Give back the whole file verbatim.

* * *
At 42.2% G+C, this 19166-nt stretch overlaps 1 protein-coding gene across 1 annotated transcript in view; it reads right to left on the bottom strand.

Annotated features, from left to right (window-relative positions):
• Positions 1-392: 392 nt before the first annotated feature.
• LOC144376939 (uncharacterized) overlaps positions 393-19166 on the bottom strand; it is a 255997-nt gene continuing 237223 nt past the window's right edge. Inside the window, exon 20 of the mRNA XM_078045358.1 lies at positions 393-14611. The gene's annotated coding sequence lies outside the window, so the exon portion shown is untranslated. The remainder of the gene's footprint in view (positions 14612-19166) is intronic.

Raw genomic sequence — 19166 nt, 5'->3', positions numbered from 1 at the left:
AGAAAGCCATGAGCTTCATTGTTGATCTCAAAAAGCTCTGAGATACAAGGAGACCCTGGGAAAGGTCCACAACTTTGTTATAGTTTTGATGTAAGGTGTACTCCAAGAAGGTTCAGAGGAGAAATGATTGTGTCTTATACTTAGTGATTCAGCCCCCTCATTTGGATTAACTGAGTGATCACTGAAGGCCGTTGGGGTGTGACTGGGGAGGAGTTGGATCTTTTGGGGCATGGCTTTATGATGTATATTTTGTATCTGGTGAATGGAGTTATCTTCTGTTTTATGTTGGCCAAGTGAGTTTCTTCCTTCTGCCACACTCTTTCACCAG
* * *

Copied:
At 42.2% G+C, this 19166-nt stretch overlaps 1 protein-coding gene across 1 annotated transcript in view; it reads right to left on the bottom strand.

Annotated features, from left to right (window-relative positions):
• Positions 1-392: 392 nt before the first annotated feature.
• LOC144376939 (uncharacterized) overlaps positions 393-19166 on the bottom strand; it is a 255997-nt gene continuing 237223 nt past the window's right edge. Inside the window, exon 20 of the mRNA XM_078045358.1 lies at positions 393-14611. The gene's annotated coding sequence lies outside the window, so the exon portion shown is untranslated. The remainder of the gene's footprint in view (positions 14612-19166) is intronic.

Raw genomic sequence — 19166 nt, 5'->3', positions numbered from 1 at the left:
AGAAAGCCATGAGCTTCATTGTTGATCTCAAAAAGCTCTGAGATACAAGGAGACCCTGGGAAAGGTCCACAACTTTGTTATAGTTTTGATGTAAGGTGTACTCCAAGAAGGTTCAGAGGAGAAATGATTGTGTCTTATACTTAGTGATTCAGCCCCCTCATTTGGATTAACTGAGTGATCACTGAAGGCCGTTGGGGTGTGACTGGGGAGGAGTTGGATCTTTTGGGGCATGGCTTTATGATGTATATTTTGTATCTGGTGAATGGAGTTATCTTCTGTTTTATGTTGGCCAAGTGAGTTTCTTCCTTCTGCCACACTCTTTCACCAG